Namine had socks on, but not her shoes. Sometimes she needs help climbing up when she’s not wearing her shoes (and we’re still waiting for her new braces), so she asked if I’d give her a boost. I said sure.
I didn’t really even have to give her a boost. I steadied her, but she did all the lifting. When she was about halfway up, she asked for help. She usually plants her foot on the bar, in order to give herself a little leverage, but without shoes it hurt her foot too much. So I placed my hand under her foot, and she pushed herself up.
After Namine got herself into her wheelchair, turned around and buckled in, she asked me: “Daddy, did you help me into my wheelchair?” I said no, and she got mad. She was upset because I didn’t help her. She was mad because she thought I was supposed to help her, and I didn’t.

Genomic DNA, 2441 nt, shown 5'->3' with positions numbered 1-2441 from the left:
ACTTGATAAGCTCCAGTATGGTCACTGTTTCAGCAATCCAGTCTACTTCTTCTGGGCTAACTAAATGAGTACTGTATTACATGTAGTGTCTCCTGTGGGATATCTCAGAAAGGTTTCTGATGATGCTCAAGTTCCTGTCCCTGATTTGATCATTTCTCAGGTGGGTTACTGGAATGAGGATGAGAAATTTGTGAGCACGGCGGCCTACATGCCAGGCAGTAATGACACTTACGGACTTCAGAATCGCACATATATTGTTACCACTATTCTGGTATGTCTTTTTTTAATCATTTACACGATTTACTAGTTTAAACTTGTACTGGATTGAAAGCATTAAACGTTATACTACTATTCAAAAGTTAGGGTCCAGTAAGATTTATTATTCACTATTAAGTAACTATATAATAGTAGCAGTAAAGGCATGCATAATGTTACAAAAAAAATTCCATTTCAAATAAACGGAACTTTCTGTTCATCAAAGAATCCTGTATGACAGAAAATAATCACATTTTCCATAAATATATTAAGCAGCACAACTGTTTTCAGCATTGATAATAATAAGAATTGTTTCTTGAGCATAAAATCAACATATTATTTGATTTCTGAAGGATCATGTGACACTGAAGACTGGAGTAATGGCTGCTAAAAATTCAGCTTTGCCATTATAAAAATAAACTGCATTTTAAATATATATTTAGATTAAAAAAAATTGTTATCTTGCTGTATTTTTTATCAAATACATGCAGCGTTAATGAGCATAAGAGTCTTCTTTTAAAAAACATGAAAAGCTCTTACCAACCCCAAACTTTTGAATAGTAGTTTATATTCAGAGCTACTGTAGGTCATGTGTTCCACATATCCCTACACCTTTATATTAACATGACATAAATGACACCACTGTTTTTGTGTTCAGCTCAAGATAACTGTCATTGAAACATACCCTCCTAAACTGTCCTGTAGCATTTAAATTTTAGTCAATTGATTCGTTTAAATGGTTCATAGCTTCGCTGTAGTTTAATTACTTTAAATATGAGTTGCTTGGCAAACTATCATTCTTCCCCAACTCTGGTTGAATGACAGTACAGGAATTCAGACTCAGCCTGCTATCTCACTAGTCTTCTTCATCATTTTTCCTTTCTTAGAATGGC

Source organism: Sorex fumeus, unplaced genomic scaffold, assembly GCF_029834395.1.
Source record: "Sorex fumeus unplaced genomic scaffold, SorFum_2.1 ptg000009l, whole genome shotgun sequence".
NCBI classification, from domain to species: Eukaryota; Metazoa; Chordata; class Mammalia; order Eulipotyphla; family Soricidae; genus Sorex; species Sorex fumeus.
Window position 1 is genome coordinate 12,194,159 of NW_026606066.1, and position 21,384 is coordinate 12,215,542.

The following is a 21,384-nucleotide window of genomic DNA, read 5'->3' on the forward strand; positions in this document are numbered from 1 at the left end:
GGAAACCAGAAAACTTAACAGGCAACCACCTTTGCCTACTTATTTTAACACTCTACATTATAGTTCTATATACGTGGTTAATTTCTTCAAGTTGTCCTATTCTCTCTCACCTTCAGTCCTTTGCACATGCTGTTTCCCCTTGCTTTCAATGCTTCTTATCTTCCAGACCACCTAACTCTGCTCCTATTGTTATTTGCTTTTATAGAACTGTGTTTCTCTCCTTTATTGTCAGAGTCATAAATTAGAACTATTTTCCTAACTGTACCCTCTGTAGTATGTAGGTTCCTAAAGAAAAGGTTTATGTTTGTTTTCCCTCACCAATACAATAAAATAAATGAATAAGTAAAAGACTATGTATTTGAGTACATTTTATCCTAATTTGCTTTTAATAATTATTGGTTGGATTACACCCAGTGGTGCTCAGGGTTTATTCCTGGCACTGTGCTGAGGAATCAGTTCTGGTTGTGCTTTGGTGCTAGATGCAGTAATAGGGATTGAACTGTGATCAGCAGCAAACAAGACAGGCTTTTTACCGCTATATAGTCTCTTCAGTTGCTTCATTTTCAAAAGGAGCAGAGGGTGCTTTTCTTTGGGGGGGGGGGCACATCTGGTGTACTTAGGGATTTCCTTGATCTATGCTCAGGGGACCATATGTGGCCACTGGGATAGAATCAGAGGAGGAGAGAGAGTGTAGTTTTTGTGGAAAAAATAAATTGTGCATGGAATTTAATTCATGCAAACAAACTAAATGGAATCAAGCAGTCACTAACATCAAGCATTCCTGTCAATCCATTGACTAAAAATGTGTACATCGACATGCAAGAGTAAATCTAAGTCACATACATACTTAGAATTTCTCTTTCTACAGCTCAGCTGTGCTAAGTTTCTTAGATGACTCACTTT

We do our best to enable Namine, but it’s hard. She’s so used to needing to be helped, that even when we encourage her to do things we know she can do — like climb into her wheelchair — she still expects to be helped. We explained to Namine that we want her to do as much as possible by herself. That’s the reason for her bench for the toilet, for her own sink, for her own lower dish drawer. Providing Namine the provisions for independence means extra work for us, but it’s worth it.
Namine and I walked — she wheeled herself, but she makes no quarrel with my use of that word — to the park, which is just across the street. Over the normal bumps of the parking lot and sidewalk are no problem, but tonight’s new challenge was getting herself across the grass between the sidewalk and the sand in the park. She performed admirably, requiring only a couple pushes.
Namine climbed down from her wheelchair and scooted over to the stairs. She climbed up, enthusiastic about sliding down. She’s never been totally thrilled with the prospect of sliding down a slide without a little hand-holding (I’m being literal), but she eventually worked up the courage to do it herself.